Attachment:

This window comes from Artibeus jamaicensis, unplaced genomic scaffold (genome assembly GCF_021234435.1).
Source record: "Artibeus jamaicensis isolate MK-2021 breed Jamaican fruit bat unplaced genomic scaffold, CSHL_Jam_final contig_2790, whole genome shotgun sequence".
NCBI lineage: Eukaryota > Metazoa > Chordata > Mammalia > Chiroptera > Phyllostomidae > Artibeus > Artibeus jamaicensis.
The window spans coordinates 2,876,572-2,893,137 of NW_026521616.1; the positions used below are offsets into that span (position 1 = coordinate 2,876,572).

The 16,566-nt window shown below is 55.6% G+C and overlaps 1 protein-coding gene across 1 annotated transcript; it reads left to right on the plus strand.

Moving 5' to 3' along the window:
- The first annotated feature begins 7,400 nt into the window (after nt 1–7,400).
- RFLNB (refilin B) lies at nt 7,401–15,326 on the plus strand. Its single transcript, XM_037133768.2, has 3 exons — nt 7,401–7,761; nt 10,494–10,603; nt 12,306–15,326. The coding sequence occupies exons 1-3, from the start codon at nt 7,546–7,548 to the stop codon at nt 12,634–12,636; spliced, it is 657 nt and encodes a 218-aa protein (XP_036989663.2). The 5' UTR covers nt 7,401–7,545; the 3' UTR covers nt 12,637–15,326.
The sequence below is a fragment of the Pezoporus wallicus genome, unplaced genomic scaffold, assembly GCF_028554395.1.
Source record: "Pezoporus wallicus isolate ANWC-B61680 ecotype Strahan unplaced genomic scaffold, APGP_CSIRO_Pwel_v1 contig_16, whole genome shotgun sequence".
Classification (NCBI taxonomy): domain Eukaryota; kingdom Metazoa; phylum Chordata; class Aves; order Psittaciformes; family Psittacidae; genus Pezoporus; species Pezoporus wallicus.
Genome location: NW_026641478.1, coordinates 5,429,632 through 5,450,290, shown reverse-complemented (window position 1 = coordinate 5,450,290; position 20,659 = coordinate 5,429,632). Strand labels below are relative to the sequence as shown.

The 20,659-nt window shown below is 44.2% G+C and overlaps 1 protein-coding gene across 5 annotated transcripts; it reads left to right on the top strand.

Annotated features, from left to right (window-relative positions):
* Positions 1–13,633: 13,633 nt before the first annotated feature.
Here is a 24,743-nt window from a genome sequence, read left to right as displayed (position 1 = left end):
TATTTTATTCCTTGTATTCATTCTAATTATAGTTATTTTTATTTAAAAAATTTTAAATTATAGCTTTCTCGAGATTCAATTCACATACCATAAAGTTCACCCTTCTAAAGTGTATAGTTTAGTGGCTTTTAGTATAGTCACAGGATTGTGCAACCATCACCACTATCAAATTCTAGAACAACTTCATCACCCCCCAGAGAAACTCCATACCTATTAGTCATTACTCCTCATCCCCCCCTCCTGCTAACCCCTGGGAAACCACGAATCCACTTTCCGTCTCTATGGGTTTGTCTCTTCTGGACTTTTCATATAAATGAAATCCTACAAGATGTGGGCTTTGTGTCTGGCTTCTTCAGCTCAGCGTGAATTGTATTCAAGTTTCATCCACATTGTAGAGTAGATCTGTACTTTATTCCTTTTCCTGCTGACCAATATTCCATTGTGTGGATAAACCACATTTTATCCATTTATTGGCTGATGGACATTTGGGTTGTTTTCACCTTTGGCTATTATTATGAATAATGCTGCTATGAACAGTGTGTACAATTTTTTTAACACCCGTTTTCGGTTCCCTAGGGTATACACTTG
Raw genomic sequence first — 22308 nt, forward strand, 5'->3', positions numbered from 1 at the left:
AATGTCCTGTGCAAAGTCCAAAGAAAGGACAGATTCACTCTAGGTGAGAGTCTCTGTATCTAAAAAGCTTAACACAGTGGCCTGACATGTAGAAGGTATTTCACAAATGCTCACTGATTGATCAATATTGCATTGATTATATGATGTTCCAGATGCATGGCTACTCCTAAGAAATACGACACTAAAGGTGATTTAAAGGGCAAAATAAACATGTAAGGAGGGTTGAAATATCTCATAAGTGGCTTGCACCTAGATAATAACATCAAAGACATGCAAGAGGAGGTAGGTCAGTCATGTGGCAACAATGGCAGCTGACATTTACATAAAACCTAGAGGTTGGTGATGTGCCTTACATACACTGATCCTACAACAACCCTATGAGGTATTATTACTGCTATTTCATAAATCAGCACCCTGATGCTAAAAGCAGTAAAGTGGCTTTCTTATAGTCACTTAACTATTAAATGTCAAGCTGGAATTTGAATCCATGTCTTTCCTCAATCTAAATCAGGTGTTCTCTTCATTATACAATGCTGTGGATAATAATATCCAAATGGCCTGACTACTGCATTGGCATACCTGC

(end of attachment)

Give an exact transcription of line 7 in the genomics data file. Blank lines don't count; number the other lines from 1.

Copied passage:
- The first annotated feature begins 7,400 nt into the window (after nt 1–7,400).